Mendenhall Glacier, near Alaska’s capital city of Juneau, is one of the most visited and oft-photographed glaciers in the United States. Kevin Lyons, an Alaska-based adventurer, uses his lens to offer a fresh angle on Mendenhall. Lyons is a self-described “photography enthusiast with a passion for travel and the outdoors.”
Dirt and cryoconite deposits on the ice surface inhibit the glacier’s ability to reflect solar radiation. Melt pools form on the ice surface, accelerating ablation by creating pores that allow water to penetrate the glacier.
Mendenhall’s retreat is well-documented, partly thanks to time lapse imagery provided by scientific cameras, like the one pictured below. The 2012 film, Chasing Ice, highlighted Mendenhall’s retreat to effect of global warming on the planet’s glaciers.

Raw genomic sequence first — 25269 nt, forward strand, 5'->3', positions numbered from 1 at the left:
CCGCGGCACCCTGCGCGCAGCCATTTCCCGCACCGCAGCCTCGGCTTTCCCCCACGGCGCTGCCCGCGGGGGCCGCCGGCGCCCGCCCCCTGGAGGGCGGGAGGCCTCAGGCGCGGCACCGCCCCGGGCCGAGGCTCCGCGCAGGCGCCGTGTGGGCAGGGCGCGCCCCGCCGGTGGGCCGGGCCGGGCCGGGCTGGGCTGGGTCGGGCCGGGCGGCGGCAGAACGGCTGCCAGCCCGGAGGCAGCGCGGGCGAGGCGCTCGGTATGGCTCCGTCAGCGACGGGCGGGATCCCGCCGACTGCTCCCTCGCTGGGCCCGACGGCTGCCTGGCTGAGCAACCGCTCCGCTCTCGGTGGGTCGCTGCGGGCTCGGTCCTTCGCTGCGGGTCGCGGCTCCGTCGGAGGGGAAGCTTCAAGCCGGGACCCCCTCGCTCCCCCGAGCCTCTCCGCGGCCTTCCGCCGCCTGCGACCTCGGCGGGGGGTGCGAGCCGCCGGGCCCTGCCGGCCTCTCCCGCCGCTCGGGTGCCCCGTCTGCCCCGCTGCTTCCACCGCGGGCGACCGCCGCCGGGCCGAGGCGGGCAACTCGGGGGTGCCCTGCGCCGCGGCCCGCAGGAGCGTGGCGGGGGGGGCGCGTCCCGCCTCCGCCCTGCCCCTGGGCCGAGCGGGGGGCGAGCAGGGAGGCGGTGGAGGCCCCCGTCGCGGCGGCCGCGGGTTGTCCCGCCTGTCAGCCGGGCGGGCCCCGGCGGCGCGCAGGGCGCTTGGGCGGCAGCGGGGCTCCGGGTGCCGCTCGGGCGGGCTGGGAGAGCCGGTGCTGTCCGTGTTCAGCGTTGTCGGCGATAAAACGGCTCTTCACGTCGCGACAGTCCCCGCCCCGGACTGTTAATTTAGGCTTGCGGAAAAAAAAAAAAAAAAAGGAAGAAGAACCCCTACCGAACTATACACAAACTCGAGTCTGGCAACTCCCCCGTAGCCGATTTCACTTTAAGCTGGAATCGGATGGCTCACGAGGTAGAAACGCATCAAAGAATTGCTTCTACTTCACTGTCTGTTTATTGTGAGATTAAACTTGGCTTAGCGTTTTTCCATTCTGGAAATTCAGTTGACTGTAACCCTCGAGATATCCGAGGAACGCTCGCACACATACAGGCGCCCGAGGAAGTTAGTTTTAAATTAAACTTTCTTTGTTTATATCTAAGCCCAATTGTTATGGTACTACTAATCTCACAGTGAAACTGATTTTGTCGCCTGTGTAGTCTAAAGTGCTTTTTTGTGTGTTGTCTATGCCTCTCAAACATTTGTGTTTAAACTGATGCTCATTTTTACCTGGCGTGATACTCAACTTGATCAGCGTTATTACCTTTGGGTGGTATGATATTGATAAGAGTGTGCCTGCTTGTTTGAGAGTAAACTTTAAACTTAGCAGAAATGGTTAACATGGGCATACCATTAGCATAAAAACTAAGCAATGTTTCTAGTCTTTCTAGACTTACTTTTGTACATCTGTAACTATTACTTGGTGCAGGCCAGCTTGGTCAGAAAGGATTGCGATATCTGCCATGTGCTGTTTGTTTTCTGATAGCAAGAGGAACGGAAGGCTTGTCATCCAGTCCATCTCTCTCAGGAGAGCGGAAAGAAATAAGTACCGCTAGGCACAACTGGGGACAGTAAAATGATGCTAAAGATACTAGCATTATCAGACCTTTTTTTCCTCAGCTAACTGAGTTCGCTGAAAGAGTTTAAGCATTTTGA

Mendenhall’s famous ice caves, pictured below, have collapsed since Lyons visited in 2014. A Frequently Asked Question on the U.S. Forest Service website addresses the rumor that ice caves exist at Mendenhall: “There have been several ice caves in past years, but the cave that appears in many recent internet photos has collapsed and disappeared. It was located along the west flank of the glacier but the ice has completely melted out of that area and no other caves are present.”
An indirect benefit for visitors and residents of Juneau is Lake Mendenhall, which did not exist prior to 1930. The lake formed due to excessive melt. The tongue of the glacier is expected to retreat to the point where it no longer terminates in the lake itself. According to Lyons, when the ice surface freezes just right “the hockey games out there are epic.”